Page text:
Acting on their own, a number of individual federal judges are joining in a push to closely examine and in some cases curtail long prison sentences handed to defendants, the New York Times reports.
“The popular view in our country has changed — we don’t want to hold somebody down forever and ever,” District Judge Larry Alan Burns of southern California said. “I think judges should be aware of those things.”
The author of a new book about Supreme Court Justice Ruth Bader Ginsburg and retired Justice Sandra Day O’Connor writes in Slate that these jurists have “judged in a different voice” because of their life experiences as women.
“The law is not different for men and for women, and Justices O’Connor and Ginsburg were not morally different from their peers. But they had life experiences as women. And their lives made their work different,” contends Linda Hirshman.
Citing the justices’ records and questions asked in oral arguments, Hirshman says the two “brought a woman’s understanding to the job of judging.” Read more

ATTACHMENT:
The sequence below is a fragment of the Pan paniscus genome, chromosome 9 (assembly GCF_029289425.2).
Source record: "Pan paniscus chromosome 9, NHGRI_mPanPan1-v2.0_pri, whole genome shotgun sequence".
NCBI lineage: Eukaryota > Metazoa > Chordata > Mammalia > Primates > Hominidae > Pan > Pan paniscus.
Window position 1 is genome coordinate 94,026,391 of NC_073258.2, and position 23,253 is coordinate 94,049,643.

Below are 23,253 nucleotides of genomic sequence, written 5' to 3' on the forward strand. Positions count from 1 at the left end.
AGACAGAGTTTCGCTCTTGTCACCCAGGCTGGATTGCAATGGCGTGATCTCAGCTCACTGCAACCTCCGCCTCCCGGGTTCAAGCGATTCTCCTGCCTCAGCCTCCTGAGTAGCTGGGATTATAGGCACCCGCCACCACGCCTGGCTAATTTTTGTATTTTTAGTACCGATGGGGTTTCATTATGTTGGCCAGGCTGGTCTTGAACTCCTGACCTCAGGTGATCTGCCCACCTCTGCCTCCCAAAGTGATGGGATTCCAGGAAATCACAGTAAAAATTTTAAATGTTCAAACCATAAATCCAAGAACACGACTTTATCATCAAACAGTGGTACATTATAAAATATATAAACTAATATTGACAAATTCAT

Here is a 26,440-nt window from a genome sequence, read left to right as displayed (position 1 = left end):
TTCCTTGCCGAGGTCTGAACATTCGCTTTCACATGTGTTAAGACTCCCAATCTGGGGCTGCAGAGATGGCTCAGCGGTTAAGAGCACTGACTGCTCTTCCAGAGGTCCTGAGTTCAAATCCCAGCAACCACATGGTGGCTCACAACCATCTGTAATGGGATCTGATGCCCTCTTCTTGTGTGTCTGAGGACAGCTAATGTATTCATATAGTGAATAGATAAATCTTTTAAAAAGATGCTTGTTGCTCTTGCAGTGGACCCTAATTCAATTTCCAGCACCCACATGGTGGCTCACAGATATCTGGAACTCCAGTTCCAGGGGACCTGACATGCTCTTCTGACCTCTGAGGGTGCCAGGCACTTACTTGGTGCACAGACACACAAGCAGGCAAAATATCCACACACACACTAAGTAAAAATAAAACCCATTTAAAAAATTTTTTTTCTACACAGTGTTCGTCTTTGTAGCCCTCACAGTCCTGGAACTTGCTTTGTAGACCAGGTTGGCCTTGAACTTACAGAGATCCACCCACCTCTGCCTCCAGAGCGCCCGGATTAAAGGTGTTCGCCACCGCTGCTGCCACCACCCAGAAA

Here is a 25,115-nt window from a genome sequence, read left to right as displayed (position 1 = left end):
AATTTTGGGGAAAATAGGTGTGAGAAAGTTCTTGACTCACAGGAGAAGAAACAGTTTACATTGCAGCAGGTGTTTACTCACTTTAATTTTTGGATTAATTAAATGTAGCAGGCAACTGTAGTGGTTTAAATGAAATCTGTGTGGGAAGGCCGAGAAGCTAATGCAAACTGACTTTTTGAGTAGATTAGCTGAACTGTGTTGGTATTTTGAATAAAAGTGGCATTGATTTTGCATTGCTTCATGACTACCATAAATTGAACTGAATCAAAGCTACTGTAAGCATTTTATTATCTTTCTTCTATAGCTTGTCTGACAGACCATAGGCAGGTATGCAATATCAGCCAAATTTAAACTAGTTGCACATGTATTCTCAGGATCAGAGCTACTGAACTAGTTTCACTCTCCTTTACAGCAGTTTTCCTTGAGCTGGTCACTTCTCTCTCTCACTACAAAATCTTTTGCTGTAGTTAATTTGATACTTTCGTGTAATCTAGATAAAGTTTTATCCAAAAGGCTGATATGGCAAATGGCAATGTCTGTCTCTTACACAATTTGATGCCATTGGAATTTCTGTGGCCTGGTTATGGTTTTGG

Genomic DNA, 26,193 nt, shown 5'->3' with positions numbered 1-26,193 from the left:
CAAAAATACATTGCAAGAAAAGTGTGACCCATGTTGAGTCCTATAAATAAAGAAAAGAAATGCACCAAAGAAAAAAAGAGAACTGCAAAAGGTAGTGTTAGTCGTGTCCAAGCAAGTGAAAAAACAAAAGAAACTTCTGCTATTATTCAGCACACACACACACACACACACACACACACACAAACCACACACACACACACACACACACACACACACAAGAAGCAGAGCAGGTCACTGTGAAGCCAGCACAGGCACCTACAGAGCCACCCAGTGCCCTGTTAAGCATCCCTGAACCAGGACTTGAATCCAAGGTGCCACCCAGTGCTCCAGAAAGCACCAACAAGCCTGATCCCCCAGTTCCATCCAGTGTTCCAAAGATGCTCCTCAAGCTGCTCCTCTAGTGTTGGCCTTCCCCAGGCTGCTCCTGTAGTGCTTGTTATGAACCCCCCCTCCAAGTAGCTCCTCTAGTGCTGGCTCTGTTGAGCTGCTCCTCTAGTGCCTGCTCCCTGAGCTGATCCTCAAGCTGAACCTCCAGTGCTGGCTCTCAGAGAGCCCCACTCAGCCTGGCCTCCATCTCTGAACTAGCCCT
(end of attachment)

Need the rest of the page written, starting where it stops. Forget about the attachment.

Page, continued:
With another federal judge announcing his retirement and the state’s two Republican senators playing politics with a Democratic president, Texas “has become the epicenter of a growing judicial vacancy crisis,” a Fort Worth Star-Telegram op-ed says.
Natalie Knight of the Alliance for Justice wrote the op-ed, which is headlined, “Texas judicial vacancy flood means [Sens.] Cornyn, Cruz must act.” There are nine vacant federal judgeships in the state, and three of them have been unoccupied for more than three years. Seven have been formally deemed “judicial emergencies.”
“[John] Cornyn and [Ted] Cruz have a choice: Let the Texas vacancy crisis grow even worse, or start looking for the judges Texans desperately need,” Knight contends.
There is a “staggering price in dollars and in human life” as a result of Alabama legislators inadequately funding an overburdened judicial system, activist Clete Wetli warns in an Al.com opinion. He commends Alabama Supreme Court Chief Justice Roy Moore for standing up for adequate court funding.
“Tragically,” Wetli explains, “the concept of a speedy trial has become a punchline in a bad joke as we continue to ask our municipal, district, and circuit court judges to do the impossible with larger caseloads, less staff, and fewer community resources. To add insult to injury, the revenue raised by the court system goes just about everywhere else instead of actually funding the court system, which is forced to beg the legislature for adequate support staff or modest cost-of-living increases.”